A moment to consider…song
I live my life in music. This is not a surprise to those of you who know me. All of life is a lyric, all of life is one verse after another, and occasionally getting back to the chorus. If I'm really lucky, others know the song I sing, and sing it with me. Otherwise….well, it can get pretty cacophonous in my world.
This week I was even more aware of songs, or more specifically, melodies, as I prepared to lead Rosh Hashanah and Yom Kippur services at various services around town. I'm a cantorial soloist "for hire", and this is the busy season, folks. So, I'm in three different congregations, three different settings, three different musical requirements. But the melodies, the "mode" of this time of year is the constant between the three.
It's more than just what key the liturgy is in, and more than being minor or major. One of the things I love most about the musical cantillation for Torah is that it changes with the holiday. The same markings are sung differently depending on whether it's Shabbat Torah, Shabbat Haftorah, Purim, Tisha b'Av, or the High Holidays. Each variation has a character to it, and the nusach (modal pattern) for this time of year is deep and solid. I find it not too flourish-y, not too fancy, but easy to sing with true emotion. In fact, it just doesn't flow if you sing it "dry." It is memorable and a bit repetitive. One hears the same musical phrases throughout. It fits the prayers—heartfelt, repetitive, not too high in the register, but grounded, even for tenors and sopranos.
Practicing for the services really gets my head into the "space" of the Days of Awe, the Yamim Noraim. It's odd—they bounce around my head and ears for weeks leading up to Rosh Hashanah, yet on any given day, I'm listening to the radio, singing while I cook or drive, and there are all sorts of other, "regular" tunes in my head. Yet, as soon as I hum one phrase, one word even, I'm out of the daily world and back into the service.
I am as surprised as my father probably would be, to be standing in front of a room full of people, chanting Torah or singing Kol Nidre. This will be the first year for that one, actually, and it's awe-some. Literally. One doesn't take this stuff lightly, at least to my way of thinking. Dad never got used to women chanting; he died before seeing two of his daughters take their places up on the bima, (my sister is a rabbi/cantor), and frankly, I'm not sure if he'd have ever gotten used to it. He was a Loop Synagogue kind-of-guy. Mom preferred that too, and for them, the key to the Gates from Selichot (the week before Rosh Hashanah), to Neilah, as the gates closed on Yom Kippur night, the key (literally!) to their holiday experience was a chazan with a little niggen in his voice.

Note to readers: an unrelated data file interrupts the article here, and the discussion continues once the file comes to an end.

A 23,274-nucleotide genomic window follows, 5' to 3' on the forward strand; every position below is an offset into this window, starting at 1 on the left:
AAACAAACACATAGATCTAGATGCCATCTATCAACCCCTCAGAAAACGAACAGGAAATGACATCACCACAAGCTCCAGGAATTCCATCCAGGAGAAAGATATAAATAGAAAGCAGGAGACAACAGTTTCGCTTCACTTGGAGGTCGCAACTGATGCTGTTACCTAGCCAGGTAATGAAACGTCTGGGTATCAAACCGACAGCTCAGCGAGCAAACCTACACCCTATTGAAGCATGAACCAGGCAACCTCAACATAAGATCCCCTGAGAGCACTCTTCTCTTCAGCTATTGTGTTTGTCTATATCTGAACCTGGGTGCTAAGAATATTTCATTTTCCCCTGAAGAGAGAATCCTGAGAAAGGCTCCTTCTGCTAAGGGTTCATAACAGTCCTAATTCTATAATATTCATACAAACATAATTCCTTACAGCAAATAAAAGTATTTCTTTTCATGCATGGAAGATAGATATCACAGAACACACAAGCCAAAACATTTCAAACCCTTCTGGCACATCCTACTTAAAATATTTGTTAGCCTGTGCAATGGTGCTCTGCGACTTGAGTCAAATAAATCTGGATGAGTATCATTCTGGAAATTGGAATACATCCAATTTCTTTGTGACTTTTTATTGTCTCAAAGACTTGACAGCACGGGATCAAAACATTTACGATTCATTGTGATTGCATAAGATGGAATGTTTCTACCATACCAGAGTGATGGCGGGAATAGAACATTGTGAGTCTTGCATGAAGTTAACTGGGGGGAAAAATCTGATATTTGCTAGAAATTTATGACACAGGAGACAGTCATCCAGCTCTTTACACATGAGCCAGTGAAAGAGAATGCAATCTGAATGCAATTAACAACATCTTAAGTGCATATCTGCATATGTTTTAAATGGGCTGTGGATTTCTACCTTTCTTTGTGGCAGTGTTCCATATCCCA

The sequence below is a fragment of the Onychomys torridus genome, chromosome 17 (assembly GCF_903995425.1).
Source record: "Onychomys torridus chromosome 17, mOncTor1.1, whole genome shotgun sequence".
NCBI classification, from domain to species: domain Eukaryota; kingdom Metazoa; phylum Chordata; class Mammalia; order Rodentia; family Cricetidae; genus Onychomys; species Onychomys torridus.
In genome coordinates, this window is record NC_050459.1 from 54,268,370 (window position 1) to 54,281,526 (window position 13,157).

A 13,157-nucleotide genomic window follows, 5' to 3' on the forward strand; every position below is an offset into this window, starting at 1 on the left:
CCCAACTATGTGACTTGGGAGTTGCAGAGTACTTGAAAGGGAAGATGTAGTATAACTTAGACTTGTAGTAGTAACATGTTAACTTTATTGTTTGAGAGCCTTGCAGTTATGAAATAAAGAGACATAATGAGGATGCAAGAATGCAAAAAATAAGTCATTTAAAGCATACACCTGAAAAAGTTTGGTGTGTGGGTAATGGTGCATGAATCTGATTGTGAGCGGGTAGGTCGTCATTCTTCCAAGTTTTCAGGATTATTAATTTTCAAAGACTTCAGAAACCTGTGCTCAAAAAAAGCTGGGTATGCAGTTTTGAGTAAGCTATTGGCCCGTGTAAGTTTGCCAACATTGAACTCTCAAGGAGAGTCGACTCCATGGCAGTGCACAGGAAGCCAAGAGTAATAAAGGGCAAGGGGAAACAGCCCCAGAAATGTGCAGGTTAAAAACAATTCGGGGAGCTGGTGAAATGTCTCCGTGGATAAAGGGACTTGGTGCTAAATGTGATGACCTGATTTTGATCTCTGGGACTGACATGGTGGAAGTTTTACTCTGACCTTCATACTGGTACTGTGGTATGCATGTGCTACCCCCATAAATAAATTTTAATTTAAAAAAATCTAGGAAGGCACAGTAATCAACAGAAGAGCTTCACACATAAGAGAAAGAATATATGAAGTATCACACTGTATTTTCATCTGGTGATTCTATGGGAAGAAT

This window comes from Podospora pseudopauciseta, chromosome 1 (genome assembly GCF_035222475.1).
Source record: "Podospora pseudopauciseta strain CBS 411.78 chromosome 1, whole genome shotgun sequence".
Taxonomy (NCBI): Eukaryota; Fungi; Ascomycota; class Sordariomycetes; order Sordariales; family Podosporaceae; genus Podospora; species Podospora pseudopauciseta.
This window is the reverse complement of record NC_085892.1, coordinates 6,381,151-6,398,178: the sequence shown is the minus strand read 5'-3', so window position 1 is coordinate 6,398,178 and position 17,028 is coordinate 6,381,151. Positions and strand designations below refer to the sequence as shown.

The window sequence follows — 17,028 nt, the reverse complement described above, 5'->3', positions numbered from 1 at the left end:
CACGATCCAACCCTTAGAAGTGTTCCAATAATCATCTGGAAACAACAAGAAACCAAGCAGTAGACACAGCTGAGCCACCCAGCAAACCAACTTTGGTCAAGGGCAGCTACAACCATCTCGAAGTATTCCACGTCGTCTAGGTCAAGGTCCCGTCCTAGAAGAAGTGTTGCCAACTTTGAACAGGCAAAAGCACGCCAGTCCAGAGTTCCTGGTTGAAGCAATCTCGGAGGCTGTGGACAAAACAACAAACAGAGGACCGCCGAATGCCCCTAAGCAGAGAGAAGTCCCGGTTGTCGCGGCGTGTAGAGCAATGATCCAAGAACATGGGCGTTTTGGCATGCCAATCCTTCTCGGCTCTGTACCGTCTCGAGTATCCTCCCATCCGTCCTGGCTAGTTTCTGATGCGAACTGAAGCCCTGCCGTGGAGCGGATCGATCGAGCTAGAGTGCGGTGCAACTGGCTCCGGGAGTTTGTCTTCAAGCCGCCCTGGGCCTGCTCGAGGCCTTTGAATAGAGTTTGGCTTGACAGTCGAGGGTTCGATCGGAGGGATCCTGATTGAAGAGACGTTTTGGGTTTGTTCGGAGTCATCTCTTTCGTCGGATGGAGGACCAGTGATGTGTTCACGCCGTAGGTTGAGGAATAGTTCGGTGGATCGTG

There are lots of clichés about the power of music to transform and transport; they're clichés because they're true. I'm only singing parts of the High Holiday liturgy, and I have enormous respect and admiration for the chazzanim (cantors) who take on the entire thing. I once had a girlfriend who was eight months pregnant on Yom Kippur and never missed a note; now I know how astounding that feat really is. When I spoke to my sister earlier, before we both dove into the whirlwind, only to re-surface in about ten days, I could wish her the usual sweet new year. But to her, I added, "May your voice be strong and solid, and may it never leave you."
Whatever your entrance into the head-space of these Awe-some Days, may you find it in joy and meaning, and may your new year be filled with the song that speaks to your heart. Wishing you a very sweet New Year, L'Shana Tovah.